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China says any US concerns about espionage cargo cranes "Extremely paranoid"

China’s foreign ministry on Monday dismissed a report that US officials were worried that giant, Chinese-made cargo container cranes at American ports could be used to hide US military or business logistics. Apparent concern over the hulking machine being used as a tool by China’s intelligence services highlighted what an American business leader in Beijing described to CBS News as a “chilling” of economic relations between the world’s two largest economies.

Long Beach Container Terminal

Rows of gantry cranes are seen on shore from ships built by Chinese manufacturer ZPMC at the Long Beach Container Terminal in Middle Harbor, Port of Long Beach, California, on Feb. 9, 2023.

Damian Doverganes/AP

A Wall Street Journal article published over the weekend said US national security and military officials are “growing concerned” because some American cargo port giant machines made by Chinese state-run manufacturer ZPMC “have sophisticated sensors that can register and track the origin and destination of containers.” ”

The newspaper said the technology could enable Chinese officials to “capture information about materials sent in or out of the country to support US military operations around the world” and attempt to disrupt trade.

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Tensions between China and the United States have risen in recent years, senior serving and former American military officials have voiced Concerns that the superpowers might even engage in war — perhaps on tiny, democratically-governed islands Taiwan, which Beijing claims as its sovereign territory.

Against that backdrop, China’s foreign ministry on Monday rejected the spying Crane suggestion as “extremely misleading” and said it would only serve to “mislead the American people.”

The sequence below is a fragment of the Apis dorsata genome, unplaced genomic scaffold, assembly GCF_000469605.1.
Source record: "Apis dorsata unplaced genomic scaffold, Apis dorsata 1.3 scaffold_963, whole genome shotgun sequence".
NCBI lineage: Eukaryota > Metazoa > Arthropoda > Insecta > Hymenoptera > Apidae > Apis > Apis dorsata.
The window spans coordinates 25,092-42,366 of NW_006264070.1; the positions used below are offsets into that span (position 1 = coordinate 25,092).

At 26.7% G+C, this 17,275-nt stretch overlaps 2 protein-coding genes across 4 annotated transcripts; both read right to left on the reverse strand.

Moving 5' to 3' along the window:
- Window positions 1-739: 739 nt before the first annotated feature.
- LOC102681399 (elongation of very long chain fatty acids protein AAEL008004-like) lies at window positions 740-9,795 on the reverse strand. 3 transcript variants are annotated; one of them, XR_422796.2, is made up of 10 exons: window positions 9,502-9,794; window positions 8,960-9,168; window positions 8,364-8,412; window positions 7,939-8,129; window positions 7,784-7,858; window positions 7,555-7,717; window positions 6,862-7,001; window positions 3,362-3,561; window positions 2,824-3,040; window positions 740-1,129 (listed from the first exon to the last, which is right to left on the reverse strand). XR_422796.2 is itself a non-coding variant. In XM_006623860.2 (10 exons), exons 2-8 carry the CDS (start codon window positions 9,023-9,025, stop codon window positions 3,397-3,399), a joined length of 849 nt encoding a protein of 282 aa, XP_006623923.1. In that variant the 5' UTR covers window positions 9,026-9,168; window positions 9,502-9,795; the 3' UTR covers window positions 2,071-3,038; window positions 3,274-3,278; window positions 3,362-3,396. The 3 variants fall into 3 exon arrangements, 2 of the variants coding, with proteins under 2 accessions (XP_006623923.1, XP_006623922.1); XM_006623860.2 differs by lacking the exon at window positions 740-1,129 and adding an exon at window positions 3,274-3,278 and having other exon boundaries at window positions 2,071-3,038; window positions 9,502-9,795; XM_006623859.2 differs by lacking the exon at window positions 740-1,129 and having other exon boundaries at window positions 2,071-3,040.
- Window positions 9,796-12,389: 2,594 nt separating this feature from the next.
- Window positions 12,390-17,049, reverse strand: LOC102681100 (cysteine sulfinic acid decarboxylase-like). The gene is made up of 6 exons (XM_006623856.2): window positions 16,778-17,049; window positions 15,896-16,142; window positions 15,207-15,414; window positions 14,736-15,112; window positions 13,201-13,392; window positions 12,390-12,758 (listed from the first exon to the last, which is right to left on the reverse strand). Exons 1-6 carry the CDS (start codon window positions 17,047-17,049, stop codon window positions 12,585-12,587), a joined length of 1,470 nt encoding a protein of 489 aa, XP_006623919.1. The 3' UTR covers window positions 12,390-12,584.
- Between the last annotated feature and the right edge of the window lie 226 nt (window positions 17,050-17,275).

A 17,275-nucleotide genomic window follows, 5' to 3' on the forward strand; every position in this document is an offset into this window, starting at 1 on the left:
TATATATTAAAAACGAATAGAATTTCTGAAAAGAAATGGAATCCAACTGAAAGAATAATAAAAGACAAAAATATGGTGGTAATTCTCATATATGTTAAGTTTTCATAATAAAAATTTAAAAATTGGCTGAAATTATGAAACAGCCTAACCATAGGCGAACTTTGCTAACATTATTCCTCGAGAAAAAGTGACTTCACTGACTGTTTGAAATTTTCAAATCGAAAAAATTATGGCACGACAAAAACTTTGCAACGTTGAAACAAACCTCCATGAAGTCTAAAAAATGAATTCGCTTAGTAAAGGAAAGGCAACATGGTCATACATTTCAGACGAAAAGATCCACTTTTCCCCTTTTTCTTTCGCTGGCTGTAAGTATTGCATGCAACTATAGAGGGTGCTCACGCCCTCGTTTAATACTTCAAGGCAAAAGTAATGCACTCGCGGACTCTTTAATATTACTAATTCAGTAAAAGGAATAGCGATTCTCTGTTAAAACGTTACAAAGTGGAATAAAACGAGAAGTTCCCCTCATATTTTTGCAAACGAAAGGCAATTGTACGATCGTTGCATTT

But former US counterintelligence official Bill Evanina told The Wall Street Journal that high-tech cargo cranes may actually represent “the perfect combination of legitimate business that can also masquerade as covert intelligence gathering.”

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The newspaper cited a statement from the U.S. Embassy in China, labeling the information in the report an attempt to disrupt the still-large amount of trade between the two countries.

“Playing the ‘China card’ and floating the ‘China threat’ theory is irresponsible and will harm US interests,” the statement to the journal said.

The latest back-and-forth between Beijing and Washington came as China’s National People’s Congress — the world’s largest rubber-stamp parliament — convened in the Chinese capital. About 3,000 delegates from the vast nation gathered to formally enshrine the will of their leader, President Xi Jinping, into law.

This year, in the wake of the deadly COVID-19 pandemic that began in China three years ago, repairing the damage done to the country’s economy as a side effect of the virus emerged as an urgent priority for the Xi administration.

Premier Li Keqiang, China’s second most powerful leader, told the assembled delegates that the country’s development target this year would be about 5% economic growth.

It is not clear that this level of growth, if achieved, will translate into good news for American companies that do business in China, and as US-China relations continue to deteriorate, some US businesses fear they are already suffering losses. .

“There’s definitely a chill in the air,” said Michael Hart, head of the American Chamber of Commerce in Beijing. “Companies feel like they’ve been pushed out of certain industries, and so there’s a question mark for a lot of U.S. companies, you know, are we really welcome?”

How welcome they feel will largely depend on President Xi, who will officially begin his unprecedented third term as China’s leader later this week.

Hart and many other business leaders from both China and the US will be watching this week’s congress in Beijing closely for any clues as to whether Xi will escalate confrontations with the US and its allies this year, or try to dial it back.

The Chinese embassy’s statement in the Wall Street Journal, warning that the latest allegations of potential intelligence gathering by Chinese apparatuses “will harm US interests,” may be some of the first tea leaves read as China’s rubber-stamp Congress gets to work.

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